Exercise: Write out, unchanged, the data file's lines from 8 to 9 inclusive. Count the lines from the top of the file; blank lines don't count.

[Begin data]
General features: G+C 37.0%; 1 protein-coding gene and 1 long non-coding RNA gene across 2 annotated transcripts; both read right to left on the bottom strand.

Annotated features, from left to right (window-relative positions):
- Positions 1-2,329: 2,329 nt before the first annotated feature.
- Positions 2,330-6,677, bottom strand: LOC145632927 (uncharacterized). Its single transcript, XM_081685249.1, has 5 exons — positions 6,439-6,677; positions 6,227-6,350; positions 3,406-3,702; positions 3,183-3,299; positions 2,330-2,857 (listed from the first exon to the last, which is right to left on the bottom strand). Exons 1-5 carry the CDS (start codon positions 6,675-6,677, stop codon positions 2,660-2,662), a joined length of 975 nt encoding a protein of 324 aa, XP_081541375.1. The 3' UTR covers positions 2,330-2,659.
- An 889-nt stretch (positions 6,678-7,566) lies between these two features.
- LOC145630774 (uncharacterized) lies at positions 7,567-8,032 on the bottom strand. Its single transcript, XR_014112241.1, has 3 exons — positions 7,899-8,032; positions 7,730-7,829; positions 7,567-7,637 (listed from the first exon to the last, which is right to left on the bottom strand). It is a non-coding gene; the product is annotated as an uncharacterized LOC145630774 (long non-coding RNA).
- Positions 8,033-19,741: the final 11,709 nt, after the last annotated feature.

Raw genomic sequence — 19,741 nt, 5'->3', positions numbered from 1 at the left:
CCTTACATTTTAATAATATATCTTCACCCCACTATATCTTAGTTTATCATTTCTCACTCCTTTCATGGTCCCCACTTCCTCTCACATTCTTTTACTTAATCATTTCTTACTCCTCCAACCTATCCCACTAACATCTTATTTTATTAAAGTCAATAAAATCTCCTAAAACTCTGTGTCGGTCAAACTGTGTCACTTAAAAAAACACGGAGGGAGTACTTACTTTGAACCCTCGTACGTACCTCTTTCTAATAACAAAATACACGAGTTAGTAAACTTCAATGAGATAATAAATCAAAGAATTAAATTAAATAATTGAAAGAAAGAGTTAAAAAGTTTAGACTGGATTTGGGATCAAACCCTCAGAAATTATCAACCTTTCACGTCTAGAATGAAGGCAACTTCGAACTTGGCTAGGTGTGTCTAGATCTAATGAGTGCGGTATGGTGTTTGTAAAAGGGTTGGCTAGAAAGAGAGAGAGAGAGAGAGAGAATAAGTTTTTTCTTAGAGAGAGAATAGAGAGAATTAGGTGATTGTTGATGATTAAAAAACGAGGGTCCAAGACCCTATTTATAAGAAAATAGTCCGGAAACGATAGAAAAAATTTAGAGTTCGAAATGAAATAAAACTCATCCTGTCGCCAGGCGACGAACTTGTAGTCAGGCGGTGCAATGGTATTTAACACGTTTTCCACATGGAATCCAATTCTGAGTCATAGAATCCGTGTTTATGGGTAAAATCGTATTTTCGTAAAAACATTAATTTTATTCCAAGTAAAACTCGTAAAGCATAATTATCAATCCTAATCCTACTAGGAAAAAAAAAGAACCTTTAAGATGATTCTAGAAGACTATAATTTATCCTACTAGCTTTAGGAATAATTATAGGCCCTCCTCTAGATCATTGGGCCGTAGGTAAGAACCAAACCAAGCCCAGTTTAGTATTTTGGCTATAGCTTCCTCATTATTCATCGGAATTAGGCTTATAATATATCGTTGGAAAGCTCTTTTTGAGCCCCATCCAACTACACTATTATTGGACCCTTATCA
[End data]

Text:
Raw genomic sequence — 19,741 nt, 5'->3', positions numbered from 1 at the left:
CCTTACATTTTAATAATATATCTTCACCCCACTATATCTTAGTTTATCATTTCTCACTCCTTTCATGGTCCCCACTTCCTCTCACATTCTTTTACTTAATCATTTCTTACTCCTCCAACCTATCCCACTAACATCTTATTTTATTAAAGTCAATAAAATCTCCTAAAACTCTGTGTCGGTCAAACTGTGTCACTTAAAAAAACACGGAGGGAGTACTTACTTTGAACCCTCGTACGTACCTCTTTCTAATAACAAAATACACGAGTTAGTAAACTTCAATGAGATAATAAATCAAAGAATTAAATTAAATAATTGAAAGAAAGAGTTAAAAAGTTTAGACTGGATTTGGGATCAAACCCTCAGAAATTATCAACCTTTCACGTCTAGAATGAAGGCAACTTCGAACTTGGCTAGGTGTGTCTAGATCTAATGAGTGCGGTATGGTGTTTGTAAAAGGGTTGGCTAGAAAGAGAGAGAGAGAGAGAGAGAATAAGTTTTTTCTTAGAGAGAGAATAGAGAGAATTAGGTGATTGTTGATGATTAAAAAACGAGGGTCCAAGACCCTATTTATAAGAAAATAGTCCGGAAACGATAGAAAAAATTTAGAGTTCGAAATGAAATAAAACTCATCCTGTCGCCAGGCGACGAACTTGTAGTCAGGCGGTGCAATGGTATTTAACACGTTTTCCACATGGAATCCAATTCTGAGTCATAGAATCCGTGTTTATGGGTAAAATCGTATTTTCGTAAAAACATTAATTTTATTCCAAGTAAAACTCGTAAAGCATAATTATCAATCCTAATCCTACTAGGAAAAAAAAAGAACCTTTAAGATGATTCTAGAAGACTATAATTTATCCTACTAGCTTTAGGAATAATTATAGGCCCTCCTCTAGATCATTGGGCCGTAGGTAAGAACCAAACCAAGCCCAGTTTAGTATTTTGGCTATAGCTTCCTCATTATTCATCGGAATTAGGCTTATAATATATCGTTGGAAAGCTCTTTTTGAGCCCCATCCAACTACACTATTATTGGACCCTTATCA